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Montana Ag Network report for March 11

Posted at 6:16 PM, Mar 11, 2020
and last updated 2020-03-11 20:16:25-04

Montana Ag Network report for Wednesday, March 11, 2020:

#1 The March World Agricultural Supply and Demand Estimates (WASDE) report Held Few Surprises With Little Reaction. As expected, had zero changes in U.S. ending stocks, while world numbers provided little market-moving news. There was, as expected, no change in U.S. wheat ending stocks. World ending stocks of wheat fell modestly by 800,000 mt to a still record-large 287.14 mmt or 10.55 bb. The projected season-average farm price is also unchanged at $4.55 per bushel for wheat. Perhaps the most notable changes were a 1 million metric ton (mmt) increase in both Argentine and Brazilian soybean production, further extending the recent era of plentiful world grain and soybean stocks. Finally, The season-average corn price received by producers was lowered five cents to $3.80 per bushel based on observed prices to date.

#2 The Department of Agriculture Tuesday said there’s progress in the implementation of the U.S.-China Phase One Economic and Trade Agreement. Agriculture Secretary Sonny Perdue says China has taken several additional actions to reach its agriculture-related commitments. The actions include the signing of a protocol that allows the importation of fresh California nectarines, and the lifting of a ban on imports of U.S. beef and beef products from animals over 30 months of age. Additionally, China has updated its lists of facilities approved for exporting dairy, infant formula, seafood, and fish oil and fish meal. Also, China’s new tariff exclusion process went into effect on March 2 and importers can now apply for exclusions from retaliatory tariffs. Perdue says USDA will continue to closely monitor China’s implementation of the agreement that was signed February 14, 2020. There has been talk of letting the timeline of the phase one trade deal be more flexible with the outbreak of the Coronavirus.

#3 Following a record-breaking performance in 2019, U.S. pork exports maintained a torrid pace in January, while beef exports were also higher year-over-year. The U.S. Meat Export Federation says, beef exports posted more modest growth in January, increasing 2.5 percent from a year ago in volume at 107,374 metric tons and five percent in value at $672.7 million. Exports accounted for 13.1 percent of total beef production, down slightly from a year ago. January pork exports cooled slightly from the volume and value records established in December 2019, but still far exceeded year-ago levels. Both the January export volume was up 36 percent year-over-year, and export value at $738.7 million, up 50 percent, were the second-highest on record. The release of the January export data comes as coronavirus is dominating news headlines, including those related to global trade. USMEF President and CEO Dan Halstrom said the virus has had an impact on red meat exports, which will likely be more evident in February and March data.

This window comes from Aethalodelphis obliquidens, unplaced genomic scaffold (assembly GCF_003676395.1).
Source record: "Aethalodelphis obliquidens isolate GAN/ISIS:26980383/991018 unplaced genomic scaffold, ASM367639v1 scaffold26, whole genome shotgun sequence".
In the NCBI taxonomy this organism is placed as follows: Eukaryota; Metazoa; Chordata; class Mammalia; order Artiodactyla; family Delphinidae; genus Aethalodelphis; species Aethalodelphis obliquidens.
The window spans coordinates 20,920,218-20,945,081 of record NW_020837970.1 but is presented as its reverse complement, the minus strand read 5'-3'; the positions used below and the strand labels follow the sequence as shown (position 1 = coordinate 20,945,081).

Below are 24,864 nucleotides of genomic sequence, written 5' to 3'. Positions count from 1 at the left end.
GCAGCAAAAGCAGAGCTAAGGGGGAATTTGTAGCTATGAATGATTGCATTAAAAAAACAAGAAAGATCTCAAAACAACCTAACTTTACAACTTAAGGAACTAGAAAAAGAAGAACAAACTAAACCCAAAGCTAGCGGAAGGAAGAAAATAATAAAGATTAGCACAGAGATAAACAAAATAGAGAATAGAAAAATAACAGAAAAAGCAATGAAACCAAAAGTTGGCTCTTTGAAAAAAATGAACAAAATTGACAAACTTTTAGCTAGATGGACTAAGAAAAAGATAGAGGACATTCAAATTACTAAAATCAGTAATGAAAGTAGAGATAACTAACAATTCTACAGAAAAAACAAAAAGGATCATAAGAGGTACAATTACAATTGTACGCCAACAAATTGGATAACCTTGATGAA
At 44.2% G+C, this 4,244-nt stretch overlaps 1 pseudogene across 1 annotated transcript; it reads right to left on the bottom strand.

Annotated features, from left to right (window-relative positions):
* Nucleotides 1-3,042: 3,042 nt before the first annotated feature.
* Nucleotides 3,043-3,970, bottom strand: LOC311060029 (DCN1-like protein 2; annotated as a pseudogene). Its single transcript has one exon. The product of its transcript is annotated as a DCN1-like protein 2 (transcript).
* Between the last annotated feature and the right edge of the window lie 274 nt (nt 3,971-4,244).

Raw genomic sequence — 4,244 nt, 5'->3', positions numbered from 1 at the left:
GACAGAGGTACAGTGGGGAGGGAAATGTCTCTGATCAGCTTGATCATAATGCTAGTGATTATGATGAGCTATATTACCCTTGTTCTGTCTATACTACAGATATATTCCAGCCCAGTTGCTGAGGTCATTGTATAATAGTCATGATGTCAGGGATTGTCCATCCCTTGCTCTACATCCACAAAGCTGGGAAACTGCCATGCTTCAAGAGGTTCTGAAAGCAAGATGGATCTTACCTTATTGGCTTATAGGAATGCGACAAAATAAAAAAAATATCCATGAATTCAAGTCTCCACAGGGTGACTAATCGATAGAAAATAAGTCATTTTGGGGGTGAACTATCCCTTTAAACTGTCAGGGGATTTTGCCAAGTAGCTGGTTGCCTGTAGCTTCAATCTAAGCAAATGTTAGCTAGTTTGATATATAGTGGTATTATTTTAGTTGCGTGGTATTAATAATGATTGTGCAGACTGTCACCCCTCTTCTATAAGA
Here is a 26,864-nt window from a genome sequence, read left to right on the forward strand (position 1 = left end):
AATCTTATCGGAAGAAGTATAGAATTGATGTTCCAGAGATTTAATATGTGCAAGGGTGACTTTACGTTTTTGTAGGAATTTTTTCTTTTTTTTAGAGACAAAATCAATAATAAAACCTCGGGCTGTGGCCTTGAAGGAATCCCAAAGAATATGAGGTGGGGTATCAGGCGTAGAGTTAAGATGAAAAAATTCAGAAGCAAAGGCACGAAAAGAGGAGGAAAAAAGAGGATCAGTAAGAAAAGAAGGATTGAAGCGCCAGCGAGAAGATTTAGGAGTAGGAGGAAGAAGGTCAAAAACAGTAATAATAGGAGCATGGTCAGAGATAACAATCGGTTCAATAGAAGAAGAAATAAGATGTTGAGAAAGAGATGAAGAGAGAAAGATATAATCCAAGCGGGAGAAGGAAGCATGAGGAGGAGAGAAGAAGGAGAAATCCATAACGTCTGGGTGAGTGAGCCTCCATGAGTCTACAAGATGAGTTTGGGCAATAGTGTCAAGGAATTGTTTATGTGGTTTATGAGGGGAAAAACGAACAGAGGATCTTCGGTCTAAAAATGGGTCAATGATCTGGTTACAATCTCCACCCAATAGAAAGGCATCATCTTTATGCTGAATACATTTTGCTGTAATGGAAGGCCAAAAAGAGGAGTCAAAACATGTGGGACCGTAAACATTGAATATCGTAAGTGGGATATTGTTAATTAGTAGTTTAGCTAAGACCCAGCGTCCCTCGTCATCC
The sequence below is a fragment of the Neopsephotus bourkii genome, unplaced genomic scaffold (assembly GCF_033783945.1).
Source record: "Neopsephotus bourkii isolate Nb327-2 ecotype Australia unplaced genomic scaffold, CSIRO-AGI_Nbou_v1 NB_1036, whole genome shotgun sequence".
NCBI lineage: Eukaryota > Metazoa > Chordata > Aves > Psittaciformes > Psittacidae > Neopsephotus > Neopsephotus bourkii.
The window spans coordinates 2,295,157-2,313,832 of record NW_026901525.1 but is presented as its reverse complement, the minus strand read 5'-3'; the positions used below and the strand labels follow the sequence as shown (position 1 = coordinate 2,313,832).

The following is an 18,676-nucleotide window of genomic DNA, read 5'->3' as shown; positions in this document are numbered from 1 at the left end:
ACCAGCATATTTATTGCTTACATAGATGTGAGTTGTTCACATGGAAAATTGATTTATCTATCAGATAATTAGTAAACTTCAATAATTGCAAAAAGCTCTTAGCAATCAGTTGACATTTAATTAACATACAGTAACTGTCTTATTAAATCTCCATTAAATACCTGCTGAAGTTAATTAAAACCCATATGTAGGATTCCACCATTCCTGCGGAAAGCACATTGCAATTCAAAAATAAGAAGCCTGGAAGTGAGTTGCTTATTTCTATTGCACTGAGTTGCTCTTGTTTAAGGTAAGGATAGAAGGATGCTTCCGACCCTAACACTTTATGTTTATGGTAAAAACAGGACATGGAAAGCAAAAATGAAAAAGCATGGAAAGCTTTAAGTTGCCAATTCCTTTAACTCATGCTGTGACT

#4 Despite volatile and uncertain markets, interest appears to be growing in farmland purchases. Farmers National Company reports a small increase in land buying interest from individual investors. The recent Market Facilitation Program, low interest rates and the idea of farmland as a long-term asset appear to support farmland prices. Further, with the stock market volatile and low CD rates, investors are more willing to look for alternatives to invest in, including farmland. Investment funds, for the most part, are remaining active in the land market. Meanwhile, farmers continue to be interested in buying land as there is a bit of optimism among producers for a better year than the last. Farmers National agents have seen stronger than expected prices being paid for cropland. Despite the short-term uncertainties swirling around agriculture, land is seen as the solid long-term asset that both farmers and investors are interested in owning.